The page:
Illegal Russian sugar production causing price crisis

Related tags Sugar Russia

Illegal production of refined sugar in Russia has had a devastating
impact on prices there, with 'underground' producers able to
undercut official processors by a substantial margin through the
use of much lower quality sugar. Angela Drujinina reports.

Russia has strict standards for the processing of both granulated and refined sugar, set out in the official standards GOST 21 and GOST 22 respectively. Refined sugar, which is used to make pressed sugar cubes, clearly costs more to produce (since its base product is the standard granulated sugar) and as such sells for a substantially higher price.

Back in December 2003, that differential was as high as 102 per cent, but by August it had plummeted to just 42 per cent as a result of a sharp rise in the illegal production of pressed sugar products using non-refined (and therefore much cheaper) sugar.

Denis Belikov, head of sales at sugar processor Russkaya Sakharnay Kompania JSC told​: "The problem is that uncertified manufacturers simply take GOST 21 granulated sugar, dissolve it in water and then mould small cubes out of it, pack them and sell them. This simple unpurified sugar looks like refined GOST 22 sugar, but the cost of production is much lower."He continued: "The profits are easy to calculate: 1 kg of granulated sugar is worth RUR14 at retail prices, but the pressed sugar costs a minimum of RUR20. The illegal manufacturers spend no more than RUR1.5 per kilo."​With these illegal products retailing for far less than those produced according to the official GOST standards, traditional sugar refiners in Moscow and Tula - already under price pressure from the arrival in November 2003 of a major new player, Rusagro, whose Chaikofsky brand has proved an immediate success - have taken a further hit, and most have drastically cut back production.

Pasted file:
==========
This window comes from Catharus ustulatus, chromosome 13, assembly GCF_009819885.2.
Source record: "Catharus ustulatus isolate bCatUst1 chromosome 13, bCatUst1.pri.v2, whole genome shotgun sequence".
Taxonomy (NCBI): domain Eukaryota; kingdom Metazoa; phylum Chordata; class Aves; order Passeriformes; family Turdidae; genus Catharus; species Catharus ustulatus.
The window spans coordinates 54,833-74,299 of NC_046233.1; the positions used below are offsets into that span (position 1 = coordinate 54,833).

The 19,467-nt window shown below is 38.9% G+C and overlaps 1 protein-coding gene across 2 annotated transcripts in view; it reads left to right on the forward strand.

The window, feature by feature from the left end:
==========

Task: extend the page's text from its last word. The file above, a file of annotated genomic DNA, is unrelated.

Evgeny Ivanov, an analyst at the Institute for Agricultural Market Studies (IKAR) in Russia, told "A year ago, the legal production of pressed sugar in Russia was about 70,000 tons. This year, it is down to 30,000 tons that we know of from the statistics. But Russian consumers eat more than 200,000 tons of sugar cubes a year, with the additional production coming from 'underground' producers.

"Moreover, according to our data, these illegal producers operate in every town with population of 200,000 or more, and in big cities there are dozens of them."​He continued: "A man can buy a production line for $20,000, install it in a basement of some building and hire two or three illegal workers, let's say from Tajikistan. The pure profit at the end is about 100 dollars per ton. And without any intervention from the state authorities, the situation is not likely to change for the better."

But with consumers' health was at risk from unregulated sugar processing, action is clearly needed. "The producers that do not meet simple sanitary standards must be closed down,"​ he said, although he also suggested that those 'underground' producers making better quality pressed products should be encouraged to take a further step and 'go legitimate'.

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